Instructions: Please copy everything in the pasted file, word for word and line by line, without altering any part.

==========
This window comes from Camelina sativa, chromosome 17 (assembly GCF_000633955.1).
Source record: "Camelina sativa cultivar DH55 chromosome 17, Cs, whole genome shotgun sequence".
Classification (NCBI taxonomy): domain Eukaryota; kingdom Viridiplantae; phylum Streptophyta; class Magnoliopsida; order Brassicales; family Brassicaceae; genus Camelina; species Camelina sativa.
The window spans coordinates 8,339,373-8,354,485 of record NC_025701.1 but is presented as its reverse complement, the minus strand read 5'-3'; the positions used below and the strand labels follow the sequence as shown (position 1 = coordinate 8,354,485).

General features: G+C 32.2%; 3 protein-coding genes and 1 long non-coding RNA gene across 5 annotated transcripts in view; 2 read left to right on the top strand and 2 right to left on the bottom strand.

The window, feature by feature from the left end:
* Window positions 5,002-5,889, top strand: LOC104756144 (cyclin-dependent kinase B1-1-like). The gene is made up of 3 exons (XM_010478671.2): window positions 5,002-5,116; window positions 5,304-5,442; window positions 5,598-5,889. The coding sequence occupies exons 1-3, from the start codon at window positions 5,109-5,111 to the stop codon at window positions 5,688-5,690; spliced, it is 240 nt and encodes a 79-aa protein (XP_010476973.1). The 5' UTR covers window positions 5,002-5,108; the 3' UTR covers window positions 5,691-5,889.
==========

This window comes from Camelina sativa, chromosome 17 (assembly GCF_000633955.1).
Source record: "Camelina sativa cultivar DH55 chromosome 17, Cs, whole genome shotgun sequence".
Classification (NCBI taxonomy): domain Eukaryota; kingdom Viridiplantae; phylum Streptophyta; class Magnoliopsida; order Brassicales; family Brassicaceae; genus Camelina; species Camelina sativa.
The window spans coordinates 8,339,373-8,354,485 of record NC_025701.1 but is presented as its reverse complement, the minus strand read 5'-3'; the positions used below and the strand labels follow the sequence as shown (position 1 = coordinate 8,354,485).

General features: G+C 32.2%; 3 protein-coding genes and 1 long non-coding RNA gene across 5 annotated transcripts in view; 2 read left to right on the top strand and 2 right to left on the bottom strand.

The window, feature by feature from the left end:
* Window positions 5,002-5,889, top strand: LOC104756144 (cyclin-dependent kinase B1-1-like). The gene is made up of 3 exons (XM_010478671.2): window positions 5,002-5,116; window positions 5,304-5,442; window positions 5,598-5,889. The coding sequence occupies exons 1-3, from the start codon at window positions 5,109-5,111 to the stop codon at window positions 5,688-5,690; spliced, it is 240 nt and encodes a 79-aa protein (XP_010476973.1). The 5' UTR covers window positions 5,002-5,108; the 3' UTR covers window positions 5,691-5,889.